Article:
In researching for my talk at Peter Hall’s 80th Birthday Symposium this coming Monday in UCL’s Darwin Lecture Theatre, I came across Raymond Unwin’s book Town Planning in Practice – An Introduction to the Art of Designing Cities and Suburbs (Fisher-Unwin, London) first published in 1909. In fact, Raymond Unwin might have been the first town planning professor in UCL for he was certainly connected to the College before Stanley Adshead took the first chair in 1914 but this alternative history is buried in the mists of time.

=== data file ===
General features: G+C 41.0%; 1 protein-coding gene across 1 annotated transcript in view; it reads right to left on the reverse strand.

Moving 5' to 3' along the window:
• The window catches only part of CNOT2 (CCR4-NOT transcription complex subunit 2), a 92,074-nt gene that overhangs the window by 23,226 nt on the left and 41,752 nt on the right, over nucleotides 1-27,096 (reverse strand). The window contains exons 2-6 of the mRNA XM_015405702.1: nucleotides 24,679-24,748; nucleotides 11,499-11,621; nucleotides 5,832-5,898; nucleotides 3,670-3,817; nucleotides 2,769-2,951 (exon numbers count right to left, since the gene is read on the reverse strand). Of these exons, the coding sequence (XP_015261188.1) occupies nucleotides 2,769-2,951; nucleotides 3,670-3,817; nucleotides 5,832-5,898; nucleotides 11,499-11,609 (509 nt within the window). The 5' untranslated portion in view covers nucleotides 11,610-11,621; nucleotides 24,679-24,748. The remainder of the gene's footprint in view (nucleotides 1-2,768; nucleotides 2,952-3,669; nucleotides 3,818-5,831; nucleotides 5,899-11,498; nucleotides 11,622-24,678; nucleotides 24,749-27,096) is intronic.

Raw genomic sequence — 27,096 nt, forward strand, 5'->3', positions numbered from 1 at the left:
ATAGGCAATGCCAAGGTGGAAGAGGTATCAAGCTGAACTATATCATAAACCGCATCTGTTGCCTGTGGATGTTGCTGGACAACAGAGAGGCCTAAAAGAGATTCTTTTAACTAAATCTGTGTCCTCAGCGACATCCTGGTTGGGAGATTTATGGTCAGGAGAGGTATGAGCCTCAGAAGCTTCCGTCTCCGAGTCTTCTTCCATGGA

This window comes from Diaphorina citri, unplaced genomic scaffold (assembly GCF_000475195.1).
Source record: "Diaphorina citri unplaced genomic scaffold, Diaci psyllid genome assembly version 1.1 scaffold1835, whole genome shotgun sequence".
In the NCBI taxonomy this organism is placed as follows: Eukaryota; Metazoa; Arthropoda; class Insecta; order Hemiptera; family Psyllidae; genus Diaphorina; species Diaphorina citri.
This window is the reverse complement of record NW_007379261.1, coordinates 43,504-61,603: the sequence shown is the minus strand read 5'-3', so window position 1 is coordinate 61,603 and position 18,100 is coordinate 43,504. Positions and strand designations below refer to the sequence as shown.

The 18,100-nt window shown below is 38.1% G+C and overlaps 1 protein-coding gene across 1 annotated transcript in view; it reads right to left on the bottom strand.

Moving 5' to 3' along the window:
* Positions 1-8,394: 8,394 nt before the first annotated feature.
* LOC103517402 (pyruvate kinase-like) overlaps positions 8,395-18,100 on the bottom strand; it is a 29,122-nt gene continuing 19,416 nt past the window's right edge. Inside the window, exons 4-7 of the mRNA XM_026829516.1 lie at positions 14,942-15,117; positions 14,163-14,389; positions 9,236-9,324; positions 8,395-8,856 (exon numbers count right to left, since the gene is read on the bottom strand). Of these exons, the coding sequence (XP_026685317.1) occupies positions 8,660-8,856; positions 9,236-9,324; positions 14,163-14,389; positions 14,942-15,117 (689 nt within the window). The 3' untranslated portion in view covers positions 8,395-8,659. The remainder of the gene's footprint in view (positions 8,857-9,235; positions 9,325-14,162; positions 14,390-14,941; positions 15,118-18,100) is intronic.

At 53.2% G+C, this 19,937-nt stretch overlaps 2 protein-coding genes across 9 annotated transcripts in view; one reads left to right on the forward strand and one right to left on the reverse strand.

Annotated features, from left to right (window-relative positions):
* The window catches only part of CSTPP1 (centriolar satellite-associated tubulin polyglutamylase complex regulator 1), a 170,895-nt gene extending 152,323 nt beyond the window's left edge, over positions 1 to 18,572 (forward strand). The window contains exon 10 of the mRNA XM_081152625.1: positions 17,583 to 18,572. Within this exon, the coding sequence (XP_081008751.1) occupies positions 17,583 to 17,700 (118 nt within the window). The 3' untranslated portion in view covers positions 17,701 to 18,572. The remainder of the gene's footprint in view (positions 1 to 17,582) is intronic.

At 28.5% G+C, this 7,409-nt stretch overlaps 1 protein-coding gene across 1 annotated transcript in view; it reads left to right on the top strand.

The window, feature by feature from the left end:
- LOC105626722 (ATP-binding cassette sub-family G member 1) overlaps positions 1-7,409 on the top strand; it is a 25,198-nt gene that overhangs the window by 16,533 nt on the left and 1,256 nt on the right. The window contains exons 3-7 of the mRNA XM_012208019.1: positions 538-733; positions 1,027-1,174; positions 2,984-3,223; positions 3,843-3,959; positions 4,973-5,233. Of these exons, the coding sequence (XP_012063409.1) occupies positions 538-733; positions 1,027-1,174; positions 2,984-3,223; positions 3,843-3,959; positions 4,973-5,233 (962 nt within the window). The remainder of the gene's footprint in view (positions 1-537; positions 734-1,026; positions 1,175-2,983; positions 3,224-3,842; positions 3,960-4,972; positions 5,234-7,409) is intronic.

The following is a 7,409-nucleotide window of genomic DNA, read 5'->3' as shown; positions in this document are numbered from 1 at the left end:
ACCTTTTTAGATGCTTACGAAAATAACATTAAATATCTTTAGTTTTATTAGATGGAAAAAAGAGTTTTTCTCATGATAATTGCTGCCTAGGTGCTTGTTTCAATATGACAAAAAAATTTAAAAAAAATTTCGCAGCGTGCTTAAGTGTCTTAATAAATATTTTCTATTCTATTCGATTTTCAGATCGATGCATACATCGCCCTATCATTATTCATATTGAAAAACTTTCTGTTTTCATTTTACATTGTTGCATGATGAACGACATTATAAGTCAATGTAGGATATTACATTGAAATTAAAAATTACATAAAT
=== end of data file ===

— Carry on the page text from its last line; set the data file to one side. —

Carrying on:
In Unwin’s book which as its name suggests is a work of ‘art’ not ‘science’ in the sense of our meaning of Science of Cities, there are some forerunners of our science in the map reproduced above from a 1906 Board of Trade Report on London’s Railways, Note the flow diagram, showing a much greater flow from the east and north east than there is today. But not the radial shape so characteristic still of our large cities everywhere. Of course on one of my blogs I traced the first flow map like this to Henry Harness in 1837 and then there was Charles Minard and his famous maps in the middle 19th century but the above is as good as its gets in terms of flows. Unwin’s book has been digitised by Google and you can get it online.